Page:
Volunteering to reduce materenal deaths in Samburu County
When the clock struck 12:00am on December 31st, 2016, Mary Kisai received a distress call from Anne (not her real name), one of the pregnant mothers she had been following up in her community unit. Anne was going into labour and she needed an ambulance to get her to the nearest health facility.Due to the mobile network challenges that are prevalent in Samburu County, Mary could not get through to an ambulance at this hour. Knowing that Anne was HIV positive, she could not risk having her deliver her baby at home. With only her phone in hand, acting as both her means of communication and light, Mary left for Anne’s homestead.
As a community health volunteer trained by Uzazi Salama, an MPESA funded Maternal and New-born Health (MNH) project that works closely with community health volunteers to improve access to better MNH services in Samburu, Mary is well trained to handle such cases. She volunteered to serve her community because in as much as she appreciated her culture, she also saw the need for formal health sector services. “I have witnessed mothers and children in Engutoto village, here in Samburu, lose their lives or develop disabilities because they have no access to skilled health care. Our culture upholds demeaning cultural practices such FGM and appreciates very little of modern health facility delivery services”, Mary explains.Upon arrival at Anne’s home, she found her in the company of her husband and sister-in-law. Together, they joined efforts in supporting Anne to walk to Suguta Mar Mar health facility. 7 hours later, she delivered a baby boy weighing 3.2 kilogrammes. It was her first time to deliver a baby who was not underweight. Appropriate nutritional practices were also recommended by the doctor. All this Mary attributed to the efforts she had put in to make sure Anne had gone for at least 3 ANC visits before her due date. It is in one of these visits that she found out she was HIV positive.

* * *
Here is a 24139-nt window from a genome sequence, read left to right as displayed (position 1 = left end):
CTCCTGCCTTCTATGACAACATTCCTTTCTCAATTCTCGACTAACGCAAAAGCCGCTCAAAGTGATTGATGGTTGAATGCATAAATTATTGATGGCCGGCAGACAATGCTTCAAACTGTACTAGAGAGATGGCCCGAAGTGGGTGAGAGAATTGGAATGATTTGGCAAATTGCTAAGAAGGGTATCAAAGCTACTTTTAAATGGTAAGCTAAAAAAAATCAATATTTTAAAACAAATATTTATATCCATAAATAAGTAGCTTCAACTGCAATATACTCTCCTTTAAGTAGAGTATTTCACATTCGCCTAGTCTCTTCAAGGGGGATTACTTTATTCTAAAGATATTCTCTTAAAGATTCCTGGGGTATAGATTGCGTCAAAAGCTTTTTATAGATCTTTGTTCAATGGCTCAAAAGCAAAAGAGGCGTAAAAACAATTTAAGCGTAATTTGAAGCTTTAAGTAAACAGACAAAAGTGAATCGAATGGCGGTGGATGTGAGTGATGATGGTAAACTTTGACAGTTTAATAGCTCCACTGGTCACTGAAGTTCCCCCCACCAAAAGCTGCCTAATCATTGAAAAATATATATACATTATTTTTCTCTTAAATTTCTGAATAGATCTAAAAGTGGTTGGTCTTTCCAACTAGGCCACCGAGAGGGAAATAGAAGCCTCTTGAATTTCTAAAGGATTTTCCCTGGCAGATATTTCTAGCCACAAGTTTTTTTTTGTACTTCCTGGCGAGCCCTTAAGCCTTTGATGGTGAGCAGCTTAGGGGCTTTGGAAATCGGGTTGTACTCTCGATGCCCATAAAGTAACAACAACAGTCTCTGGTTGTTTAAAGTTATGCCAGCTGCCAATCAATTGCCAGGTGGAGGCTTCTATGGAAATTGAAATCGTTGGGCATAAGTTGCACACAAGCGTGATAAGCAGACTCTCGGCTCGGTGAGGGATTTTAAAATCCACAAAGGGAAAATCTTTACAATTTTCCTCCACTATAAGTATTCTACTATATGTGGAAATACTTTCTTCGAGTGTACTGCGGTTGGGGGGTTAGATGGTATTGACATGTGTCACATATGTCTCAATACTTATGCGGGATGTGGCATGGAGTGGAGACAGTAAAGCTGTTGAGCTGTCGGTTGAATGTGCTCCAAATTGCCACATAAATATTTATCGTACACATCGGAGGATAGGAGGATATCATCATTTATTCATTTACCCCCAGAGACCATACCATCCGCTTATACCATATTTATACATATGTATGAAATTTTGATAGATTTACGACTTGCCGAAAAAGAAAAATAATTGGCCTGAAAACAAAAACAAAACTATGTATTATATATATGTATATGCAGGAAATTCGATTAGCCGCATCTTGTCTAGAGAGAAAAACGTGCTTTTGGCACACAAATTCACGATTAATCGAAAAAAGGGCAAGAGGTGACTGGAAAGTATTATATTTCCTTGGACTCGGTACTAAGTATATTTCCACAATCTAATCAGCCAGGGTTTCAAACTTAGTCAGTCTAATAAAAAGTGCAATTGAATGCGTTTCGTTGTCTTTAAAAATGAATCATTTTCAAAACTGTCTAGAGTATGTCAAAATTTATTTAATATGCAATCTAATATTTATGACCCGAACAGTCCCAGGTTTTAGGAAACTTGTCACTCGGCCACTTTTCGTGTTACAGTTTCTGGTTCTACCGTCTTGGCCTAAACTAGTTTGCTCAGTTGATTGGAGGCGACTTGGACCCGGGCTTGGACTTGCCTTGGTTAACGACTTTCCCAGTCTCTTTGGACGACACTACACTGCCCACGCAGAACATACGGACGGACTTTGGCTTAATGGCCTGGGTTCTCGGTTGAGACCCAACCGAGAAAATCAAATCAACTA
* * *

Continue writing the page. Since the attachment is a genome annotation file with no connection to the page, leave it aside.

“Up to date, I make sure she goes for the required visits at the health facility. The baby is healthy and HIV negative. I am hoping that Anne follows the doctor’s instructions to the latter. This will give me the confidence that I have made a positive impact on someone’s life as a CHV”, adds a hopeful Mary.